Author: Lucinda Riley
Provided Synopsis: Maia D’Apliese and her five sisters gather together at their childhood home, “Atlantis”—a fabulous, secluded castle situated on the shores of Lake Geneva—having been told that their beloved father, who adopted them all as babies, has died. Each of them is handed a tantalizing clue to her true heritage—a clue which takes Maia across the world to a crumbling mansion in Rio de Janeiro, Brazil. Once there, she begins to put together the pieces of her story and its beginnings.
Eighty years earlier in Rio’s Belle Epoque of the 1920s, Izabela Bonifacio’s father has aspirations for his daughter to marry into the aristocracy. Meanwhile, architect Heitor da Silva Costa is devising plans for an enormous statue, to be called Christ the Redeemer, and will soon travel to Paris to find the right sculptor to complete his vision. Izabela—passionate and longing to see the world—convinces her father to allow her to accompany him and his family to Europe before she is married. There, at Paul Landowski’s studio and in the heady, vibrant cafes of Montparnasse, she meets ambitious young sculptor Laurent Brouilly, and knows at once that her life will never be the same again.
Review: After the sudden death of her adoptive father, Maia is provided clues should she decide to look into her past to discover where she came from. Thus, the story takes us to Brazil during the late 1920s at the time of the building of Christ the Redeemer and the life of the young woman who lives in the shadow of the mountain. Izabela is a beauty, and her father, to secure her a good match in order to raise the status of their immigrant family, uses her outer appearance to his advantage. A trip to Paris before her wedding changes Izabela, however, as she meets a young sculptor and the two fall in love. As their story unfolds Maia comes to learn more about who she is and how she must change in the future in order to live her own life.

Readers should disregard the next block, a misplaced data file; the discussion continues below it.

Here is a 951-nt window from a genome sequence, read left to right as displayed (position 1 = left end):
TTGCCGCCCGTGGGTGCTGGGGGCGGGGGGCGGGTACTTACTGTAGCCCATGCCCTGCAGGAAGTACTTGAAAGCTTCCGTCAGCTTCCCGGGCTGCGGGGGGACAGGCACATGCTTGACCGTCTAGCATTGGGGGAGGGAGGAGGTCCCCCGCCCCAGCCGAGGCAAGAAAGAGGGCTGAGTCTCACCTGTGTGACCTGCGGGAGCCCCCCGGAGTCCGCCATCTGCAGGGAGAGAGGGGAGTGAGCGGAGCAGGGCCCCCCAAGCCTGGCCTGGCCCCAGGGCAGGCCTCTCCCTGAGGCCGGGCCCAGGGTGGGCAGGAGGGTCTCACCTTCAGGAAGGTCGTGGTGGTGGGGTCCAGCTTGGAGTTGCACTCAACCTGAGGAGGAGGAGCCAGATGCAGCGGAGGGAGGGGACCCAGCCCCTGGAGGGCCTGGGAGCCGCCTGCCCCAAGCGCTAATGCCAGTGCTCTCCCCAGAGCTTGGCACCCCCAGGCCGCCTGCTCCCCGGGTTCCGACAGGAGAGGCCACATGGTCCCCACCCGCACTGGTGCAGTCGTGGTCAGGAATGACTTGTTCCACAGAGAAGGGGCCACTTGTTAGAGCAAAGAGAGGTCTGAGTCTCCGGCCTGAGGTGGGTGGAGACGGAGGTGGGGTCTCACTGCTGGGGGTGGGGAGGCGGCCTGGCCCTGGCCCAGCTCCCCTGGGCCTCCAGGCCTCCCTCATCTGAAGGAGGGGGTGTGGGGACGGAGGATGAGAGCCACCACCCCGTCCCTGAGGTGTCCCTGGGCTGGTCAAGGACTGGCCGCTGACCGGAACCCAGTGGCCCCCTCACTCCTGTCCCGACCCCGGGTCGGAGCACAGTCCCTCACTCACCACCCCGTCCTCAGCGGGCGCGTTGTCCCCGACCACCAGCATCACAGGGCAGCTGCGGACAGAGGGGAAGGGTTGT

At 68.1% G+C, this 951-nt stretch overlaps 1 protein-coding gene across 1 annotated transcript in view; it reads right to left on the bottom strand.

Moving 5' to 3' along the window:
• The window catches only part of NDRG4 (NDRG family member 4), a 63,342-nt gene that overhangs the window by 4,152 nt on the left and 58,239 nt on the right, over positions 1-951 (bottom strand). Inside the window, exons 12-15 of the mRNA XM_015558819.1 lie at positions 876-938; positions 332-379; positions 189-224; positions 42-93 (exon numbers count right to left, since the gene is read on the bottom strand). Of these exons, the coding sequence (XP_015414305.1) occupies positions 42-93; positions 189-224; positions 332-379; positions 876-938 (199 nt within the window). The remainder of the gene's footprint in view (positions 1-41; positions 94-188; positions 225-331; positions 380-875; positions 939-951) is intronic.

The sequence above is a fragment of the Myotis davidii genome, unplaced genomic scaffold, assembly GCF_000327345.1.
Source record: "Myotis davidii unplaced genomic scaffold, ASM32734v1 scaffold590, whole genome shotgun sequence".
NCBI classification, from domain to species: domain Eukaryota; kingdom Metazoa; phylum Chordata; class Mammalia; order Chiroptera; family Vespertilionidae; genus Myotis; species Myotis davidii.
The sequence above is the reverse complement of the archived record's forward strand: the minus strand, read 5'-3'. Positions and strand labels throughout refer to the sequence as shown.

Romance plays a large role in this story, but I unfortunately found the romances of the past and the present to be weak. Izabela and Laurent told me they were in love, rather than allow me to feel much of anything; Maia and Floriano had the most stilted conversations that I never saw what made him appeal to her at all. The love story of the past was also something that I had read numerous times before.
The Seven Sisters serves as the first of what is to be a series about Maia and her five other sisters (yes, there is mysteriously only six of them), who were all adopted by a rich man they come to realize they knew nothing about. He has named each one of them after The Seven Sisters of the Pleiades, and the mystery surrounding him and why he adopted all of these girls is intriguing enough for me to lament how it was barely touched upon in Maia’s tale. If the next book in the series was to allow the next sister, who I presume will be Ally, to discover her past in a much more compact storyline (because this book did tend to drag) and focus more upon the mystery of Pa Salt then I will give it a shot. Otherwise, I can only recommend The Seven Sisters to those who truly love the author, want to visit Brazil in a story, or who are okay with romances that felt cookie-cutter